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SUPERNATURAL Recap: Lucifer Proves “Rock Never Dies”

SUPERNATURAL Recap: Lucifer Proves “Rock Never Dies”

Warning: This post contains spoilers for the Supernatural episode “Rock Never Dies.” If you haven’t watched it yet, jump into the Impala and drive away.

Nothing can keep a rocker down. Rowena banished Lucifer and his vessel, Vince Vincente, to the depths of the ocean, but he came back. If the devil’s going to go down in Supernatural, it should be at least an episode-long spectacle—maybe a half-season-long spectacle. So, no, of course Rowena’s work wasn’t a permanent solution. Lucifer/Vince came back with a vengeance in “Rock Never Dies.”

His bold return was fueled by the knowledge of Vince’s fame. He saw how he could leverage having a following into being worshipped, and then getting his fans to do whatever he said. Celebrity worship is a topic Supernatural has tackled before, and it’s a relevant one. Lucifer saw parallels between religion, celebrities, and Twitter; he said they all follow the same general rule: “If you’re not gaining followers, you’re losing followers.” He’s not exactly wrong.

Castiel, Crowley, Dean, and Sam tracked Lucifer as he traveled to Los Angeles to work with his former record company to kickstart a reunion for Vince’s band Ladyheart. Dean was less than thrilled about having to go to L.A. (the expression on his face when Sam drank cucumber water was something I didn’t know I needed in my life); in a creative and fitting move, Crowley had plenty of connections in the town. It makes complete sense for him to have made plenty of deals for souls around the city. His contacts gave them somewhere to start looking.

Seeing episodes like this make me wish these four teamed up more often. The plot was engaging here, but even if it wasn’t, the dynamic between the group and their humorous jabs at each other would have made up for it. They work well together, too. They’ve come together to face a common enemy before, but I’ve been particularly surprised by how well Cass and Crowley can function alongside each other.

Lucifer wanted to soak up the fame, but he played it strategically. His public relations person constantly spouted social media engagement numbers at him and tried to coach him on next steps, but Lucifer didn’t listen. Side note: her comment to Dean and Sam about it being her job to make devils look like saints was disheartening because you know it happens in the entertainment industry. She arranged for Ladyheart to come back with a private, exclusive concert. Lucifer was on board but wanted fresh blood, not his old loyal fan base.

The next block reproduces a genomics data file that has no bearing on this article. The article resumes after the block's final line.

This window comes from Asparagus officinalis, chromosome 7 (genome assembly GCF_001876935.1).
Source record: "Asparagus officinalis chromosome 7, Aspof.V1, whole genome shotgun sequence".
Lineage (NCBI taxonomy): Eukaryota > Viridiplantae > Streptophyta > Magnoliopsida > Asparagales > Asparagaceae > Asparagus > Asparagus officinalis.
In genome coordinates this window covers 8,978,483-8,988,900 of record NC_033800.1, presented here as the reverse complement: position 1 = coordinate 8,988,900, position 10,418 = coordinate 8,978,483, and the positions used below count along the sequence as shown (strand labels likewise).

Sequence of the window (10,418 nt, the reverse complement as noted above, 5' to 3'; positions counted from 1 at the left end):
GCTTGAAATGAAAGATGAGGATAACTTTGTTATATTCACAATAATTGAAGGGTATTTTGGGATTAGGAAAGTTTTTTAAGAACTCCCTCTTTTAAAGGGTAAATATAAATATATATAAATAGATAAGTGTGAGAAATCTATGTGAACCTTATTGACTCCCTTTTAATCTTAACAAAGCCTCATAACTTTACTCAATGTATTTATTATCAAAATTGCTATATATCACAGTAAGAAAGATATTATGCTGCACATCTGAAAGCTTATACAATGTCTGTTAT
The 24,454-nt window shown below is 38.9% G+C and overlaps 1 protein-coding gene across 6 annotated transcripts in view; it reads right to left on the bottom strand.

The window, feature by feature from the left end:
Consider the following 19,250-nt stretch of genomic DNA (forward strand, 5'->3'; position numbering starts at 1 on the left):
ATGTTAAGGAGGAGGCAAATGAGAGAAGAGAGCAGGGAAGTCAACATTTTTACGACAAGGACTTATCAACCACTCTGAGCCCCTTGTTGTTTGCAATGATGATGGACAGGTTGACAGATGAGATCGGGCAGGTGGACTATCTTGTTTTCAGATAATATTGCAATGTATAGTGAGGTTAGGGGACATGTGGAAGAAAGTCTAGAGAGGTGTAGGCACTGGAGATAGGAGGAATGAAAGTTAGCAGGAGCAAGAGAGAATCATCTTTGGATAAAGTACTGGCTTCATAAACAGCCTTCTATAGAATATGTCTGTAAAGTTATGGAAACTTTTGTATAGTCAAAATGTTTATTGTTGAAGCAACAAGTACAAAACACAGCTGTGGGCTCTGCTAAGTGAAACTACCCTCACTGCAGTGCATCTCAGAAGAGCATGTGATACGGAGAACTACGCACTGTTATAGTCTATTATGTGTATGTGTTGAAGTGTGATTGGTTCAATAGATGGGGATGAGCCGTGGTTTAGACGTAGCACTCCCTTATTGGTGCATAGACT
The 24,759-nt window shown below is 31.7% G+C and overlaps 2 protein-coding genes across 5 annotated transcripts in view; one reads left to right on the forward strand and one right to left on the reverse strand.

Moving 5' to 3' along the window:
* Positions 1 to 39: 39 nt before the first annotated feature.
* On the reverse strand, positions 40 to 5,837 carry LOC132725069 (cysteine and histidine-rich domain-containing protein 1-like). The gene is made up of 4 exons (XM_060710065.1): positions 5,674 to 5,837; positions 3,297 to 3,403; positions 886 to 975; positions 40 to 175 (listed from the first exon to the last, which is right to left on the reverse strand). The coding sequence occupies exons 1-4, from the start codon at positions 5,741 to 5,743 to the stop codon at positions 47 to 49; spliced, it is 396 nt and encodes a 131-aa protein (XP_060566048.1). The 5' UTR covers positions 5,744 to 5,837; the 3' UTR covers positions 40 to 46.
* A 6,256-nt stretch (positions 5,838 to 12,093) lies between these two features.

The whole exclusive concert thing meant the venue was kept secret until the last possible moment. Neither the Winchesters or the Castiel and Crowley team had any luck finding out the location in enough time to prevent the concert, but they did eventually get there. On a positive note, they managed to evacuate the crowd before Lucifer killed all of Vince’s new fans. On the other side, Lucifer killed all of Ladyheart, including Vince. Thank you, Sam, for pointing out to everyone the night was still a loss because innocent lives were lost.

Though Crowley and Cass tried to stop Lucifer, they weren’t strong enough. I haven’t exactly forgotten how powerful Lucifer is, but I was reminded of his damn near invincible status when he took down both a high-ranking angel and demon all by himself. The only reason the Winchesters & Co. escaped with their lives is because Lucifer’s vessel was deteriorating.

They weren’t able to stop Lucifer, but they did learn his plan was not to have a plan. He’s angry with God because after his dad apologized for abandoning him, he left with Amara and abandoned him again. So, yes, Lucifer’s actions stem from having daddy issues. To spite God, Lucifer is having fun and killing humans—smashing daddy’s broken toys, as he called it. The idea of a Lucifer set on nothing more than wreaking havoc is a scary one.

I admit I haven’t been sold on the idea of Rick Springfield as Lucifer, but towards the end of the episode, he delivered one heck of a performance. He brought a sense of despair and frustration to Lucifer’s comments. The emotion he added was intense enough that I almost empathized with Lucifer for a second. Almost.

Did you like Vince Vincente as a vessel for Lucifer? Share your opinion with me in the comments.

Images: The CW

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